China must set a national cap on CO2 emissions and expand and improve its market mechanisms if it is to meet its target of peaking greenhouse gases by 2030, a group of academics said in an article published in Nature magazine.
The article, penned by academics from Harvard, East Anglia and Tsinghua universities, said China would need to bring annual emissions growth to below 2%, roll out a national ETS and increase the share of renewable energy to 30% to meet the target.
“In the expanded (carbon trading) scheme, a national emissions cap must be set and central government should develop standards and a timeline to unify cap criteria across the country,” the report said.
Officials have said they will introduce a national ETS in late 2016 or early 2017, but it remains unclear whether permit allocation initially will be based on absolute or relative targets.
Xie Zhenhua, China’s former top climate change official, said last year an absolute cap would be set “as soon as possible”, but would not be drawn on whether that would be from 2016 – which is the first year of China’s next five-year plan – or later.
The academics, led by Zhu Liu, currently at Harvard but formerly of the Chinese Academy of Social Sciences, mirrored earlier calls that while China needs an overall target for emissions, the nation’s wealthiest regions must be given the toughest targets.
“Developed coastal provinces, such as Guangdong, Zhejiang and Jiangsu … should pledge more-aggressive and earlier peak targets — for example, reducing carbon emissions per capita to below those of the EU before 2030 or even 2020,” they wrote.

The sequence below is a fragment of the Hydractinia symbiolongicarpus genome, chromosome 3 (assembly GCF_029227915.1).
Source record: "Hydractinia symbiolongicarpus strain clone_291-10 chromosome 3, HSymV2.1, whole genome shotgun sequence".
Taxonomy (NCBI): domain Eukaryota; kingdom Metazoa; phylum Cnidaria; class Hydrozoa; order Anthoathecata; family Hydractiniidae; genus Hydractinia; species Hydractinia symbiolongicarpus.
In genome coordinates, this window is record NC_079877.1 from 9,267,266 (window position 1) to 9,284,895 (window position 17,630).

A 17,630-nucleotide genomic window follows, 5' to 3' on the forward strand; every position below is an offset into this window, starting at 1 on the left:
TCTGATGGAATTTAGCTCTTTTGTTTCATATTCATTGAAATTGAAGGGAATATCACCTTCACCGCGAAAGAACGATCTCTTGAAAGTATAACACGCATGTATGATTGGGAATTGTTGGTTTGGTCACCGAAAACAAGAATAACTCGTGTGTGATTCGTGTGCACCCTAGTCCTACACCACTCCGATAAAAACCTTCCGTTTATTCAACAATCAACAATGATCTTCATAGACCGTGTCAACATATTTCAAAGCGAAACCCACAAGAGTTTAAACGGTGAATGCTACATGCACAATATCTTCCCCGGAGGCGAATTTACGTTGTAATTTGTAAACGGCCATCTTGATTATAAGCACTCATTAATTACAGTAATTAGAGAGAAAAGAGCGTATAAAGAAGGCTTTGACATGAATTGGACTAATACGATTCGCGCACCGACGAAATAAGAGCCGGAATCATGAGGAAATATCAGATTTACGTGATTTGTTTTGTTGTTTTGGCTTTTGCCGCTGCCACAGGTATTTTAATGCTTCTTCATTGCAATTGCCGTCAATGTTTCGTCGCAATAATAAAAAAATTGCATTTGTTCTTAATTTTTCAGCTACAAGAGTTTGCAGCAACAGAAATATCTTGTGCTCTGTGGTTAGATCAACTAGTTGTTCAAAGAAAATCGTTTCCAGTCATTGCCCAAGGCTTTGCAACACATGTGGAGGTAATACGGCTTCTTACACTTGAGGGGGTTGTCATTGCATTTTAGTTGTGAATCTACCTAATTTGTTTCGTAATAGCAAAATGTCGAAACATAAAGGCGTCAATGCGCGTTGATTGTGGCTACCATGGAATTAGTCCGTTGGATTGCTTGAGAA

“Emissions in underdeveloped regions such as Shanxi province and the Ningxia and Xinjiang autonomous regions could be allowed to peak after 2030 to leave room for more infrastructure construction.”
KEY SECTORS FIRST
In designing the national carbon market, China should start with the six biggest-emitting sectors – power generation, ferrous and non-ferrous metallurgy, construction, chemicals production and aviation services, the article said.
It proposed that geographical expansion from the current pilot schemes could be done step-by-step, allowing higher-level regional markets to develop, for example by building a northern China market around the carbon exchange in Beijing.
The Beijing municipal government is already in talks with several provinces in the region about including some of their cities in the Beijing scheme, while down south there are discussions about linking the markets in Guangdong and Shenzhen and potentially expand that market to cover other nearby regions.
It is not clear how such regional initiatives fit in with the NDRC’s plans for a national market, but Su Wei, a senior climate official in the agency, said last week there could be scope for some regional expansion, especially if the launch of the national ETS is delayed to 2017, which would likely prolong the life of the pilot markets by a year.
The Nature article said a national ETS should come in tandem with improved market mechanisms in the energy supply system, such as breaking the monopoly of large state-owned enterprises like PetroChina and Sinopec, which would encourage innovation and improved efficiency.
“Second, an energy-supply market needs to be set up to allow prices to respond to demand and incentives,” it said.
“The price for energy delivered to the grid is now controlled by the government and is largely static. This creates barriers to the connection of power from renewable sources: low-carbon electricity is sold at a higher price than electricity generated from fossil fuels.”
It proposed a carbon tax on some emission-intensive sectors, including transport, which would help slow down fossil fuel growth.
China would also need to improve MRV transparency and champion green technology in its less-developed regions to meet the target, the academics said.
By Stian Reklev – email@example.com